London

City lowers proposed tax hike to 2.8%

The city treasurer presented a plan for offsetting higher-than-expected Ontario minimum wage costs at budgets deliberations London city hall Monday afternoon.

City staffers want to avoid a tax hike after budget goes up because of higher minimum wage

City councillors consider a plan for minimizing the impact of dramatically higher provincial minimum wage costs. (Geoff Robins/Canadian Press)

Your taxes won't go up as much as previously thought.

A city committee approved a plan for offsetting higher than expected Ontario minimum wage costs at deliberations at London city hall Monday.

City council learned at the end of October that the province's new minimum wage legislation — which will rise to $14 an hour on Jan. 1 — will add $1.4-million to the 2018 budget.

That pushed the projected property tax hike to 3.3 per cent, from the original target of 2.9 per cent.

But on Monday night councillors found a way to bring down the hike. 

Among other things, they'll use $1.5 million in revenue from assessment growth, and apply $900,000 in savings from a rescinded tax break for property owners with empty buildings. 

Together, that lowers the tax increase to 2.8 per cent, just below the target of 2.9 per cent. 

Minimum wage hike could spike taxes

A number of councillors expressed concern in October about the impact on the budget and asked the administration to look for potential cuts in other areas.

The city employs more than 1,200 seasonal workers who earn the minimum wage, many of them in the parks and recreation department.

City Treasurer Anna Lisa Barbon told CBC News Monday that user fees in areas such as golf courses will help to recover some of the higher wage costs. But she said the city couldn't justify increasing user fees across the board.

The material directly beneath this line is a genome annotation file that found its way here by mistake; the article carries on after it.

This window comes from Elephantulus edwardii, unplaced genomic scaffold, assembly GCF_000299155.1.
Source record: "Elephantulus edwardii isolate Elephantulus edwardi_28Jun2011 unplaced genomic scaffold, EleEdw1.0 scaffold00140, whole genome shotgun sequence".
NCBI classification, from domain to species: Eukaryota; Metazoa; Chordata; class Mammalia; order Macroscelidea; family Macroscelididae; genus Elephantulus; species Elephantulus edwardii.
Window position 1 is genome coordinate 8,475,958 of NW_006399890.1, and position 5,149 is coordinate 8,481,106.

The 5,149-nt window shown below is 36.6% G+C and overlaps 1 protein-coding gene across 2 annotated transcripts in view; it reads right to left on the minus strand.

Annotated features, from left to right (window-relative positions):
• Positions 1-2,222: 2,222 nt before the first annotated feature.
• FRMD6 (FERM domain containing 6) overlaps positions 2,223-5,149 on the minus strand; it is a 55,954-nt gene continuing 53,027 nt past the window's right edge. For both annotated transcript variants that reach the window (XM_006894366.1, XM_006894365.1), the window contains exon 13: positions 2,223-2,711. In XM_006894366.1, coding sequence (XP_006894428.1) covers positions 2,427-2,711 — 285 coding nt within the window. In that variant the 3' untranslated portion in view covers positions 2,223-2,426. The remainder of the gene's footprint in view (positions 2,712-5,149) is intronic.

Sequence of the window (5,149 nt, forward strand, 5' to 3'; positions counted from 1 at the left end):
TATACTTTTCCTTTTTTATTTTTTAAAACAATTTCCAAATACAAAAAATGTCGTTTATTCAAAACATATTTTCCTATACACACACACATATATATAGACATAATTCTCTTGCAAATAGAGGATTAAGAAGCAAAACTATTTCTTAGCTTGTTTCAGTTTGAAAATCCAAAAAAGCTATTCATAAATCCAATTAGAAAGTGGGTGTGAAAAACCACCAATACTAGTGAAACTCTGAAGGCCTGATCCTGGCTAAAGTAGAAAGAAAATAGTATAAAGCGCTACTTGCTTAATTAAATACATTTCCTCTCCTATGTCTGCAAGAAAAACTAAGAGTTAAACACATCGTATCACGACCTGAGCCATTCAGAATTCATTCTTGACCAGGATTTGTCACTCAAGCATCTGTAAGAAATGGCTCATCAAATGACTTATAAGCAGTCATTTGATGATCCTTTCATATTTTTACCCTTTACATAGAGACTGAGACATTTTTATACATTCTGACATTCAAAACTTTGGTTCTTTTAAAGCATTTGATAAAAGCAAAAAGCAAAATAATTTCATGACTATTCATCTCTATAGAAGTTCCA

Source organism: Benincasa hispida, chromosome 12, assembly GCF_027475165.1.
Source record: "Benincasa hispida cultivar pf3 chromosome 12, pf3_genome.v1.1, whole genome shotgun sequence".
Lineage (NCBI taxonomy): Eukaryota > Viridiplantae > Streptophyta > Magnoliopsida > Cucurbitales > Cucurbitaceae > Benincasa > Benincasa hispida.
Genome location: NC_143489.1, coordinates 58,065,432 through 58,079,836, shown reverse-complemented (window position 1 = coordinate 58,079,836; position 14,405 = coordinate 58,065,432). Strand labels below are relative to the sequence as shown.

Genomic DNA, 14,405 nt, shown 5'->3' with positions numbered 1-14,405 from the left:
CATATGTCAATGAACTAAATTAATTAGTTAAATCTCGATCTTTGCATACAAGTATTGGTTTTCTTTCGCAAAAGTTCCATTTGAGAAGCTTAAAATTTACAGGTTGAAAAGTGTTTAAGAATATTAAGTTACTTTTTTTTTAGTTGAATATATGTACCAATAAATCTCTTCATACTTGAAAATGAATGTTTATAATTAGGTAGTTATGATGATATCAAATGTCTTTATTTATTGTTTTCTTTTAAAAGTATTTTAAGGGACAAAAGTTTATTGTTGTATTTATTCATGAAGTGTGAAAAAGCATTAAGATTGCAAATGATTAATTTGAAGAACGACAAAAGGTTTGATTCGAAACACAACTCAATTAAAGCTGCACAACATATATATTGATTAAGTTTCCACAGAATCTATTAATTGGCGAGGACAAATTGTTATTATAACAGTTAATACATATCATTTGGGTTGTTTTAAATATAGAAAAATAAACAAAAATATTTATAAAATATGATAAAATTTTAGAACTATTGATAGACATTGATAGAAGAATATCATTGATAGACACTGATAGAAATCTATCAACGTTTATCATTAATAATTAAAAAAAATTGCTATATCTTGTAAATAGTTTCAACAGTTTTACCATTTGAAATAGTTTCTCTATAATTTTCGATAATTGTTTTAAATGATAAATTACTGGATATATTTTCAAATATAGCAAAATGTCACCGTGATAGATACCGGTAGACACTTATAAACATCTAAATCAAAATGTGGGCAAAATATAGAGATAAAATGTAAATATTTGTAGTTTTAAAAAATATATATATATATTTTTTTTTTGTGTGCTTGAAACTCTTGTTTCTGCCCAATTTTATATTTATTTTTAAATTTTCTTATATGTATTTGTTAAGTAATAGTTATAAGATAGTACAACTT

"Obviously, there is a co-relation with respect to the amount of the user fees and what the participation rate is. So our feeling was that in order to increase the user fees for areas that we didn't feel the market could bear, that could have a detrimental impact."

As a result, the administration is recommending that the city offset the higher minimum wage costs with $1.5 million in revenue from the growing tax base. That would bring the city's 2018 tax increase down to 3 per cent, from 3.3 per cent.

What happens in 2019?

The new provincial minimum wage will also create budget pressures for the city in 2019. On Jan. 1, 2019, the wage will rise to $15 an hour, adding $2.2 million to city costs.

Barbon said staff haven't identified a specific solution for 2019, but she noted one option is for the politicians to defer some of strategic investments until 2020.

The treasurer notes there are 26 such investments, ranging from London's urban forestry strategy to the Thames Valley corridor plan to road safety and investments in infrastructure.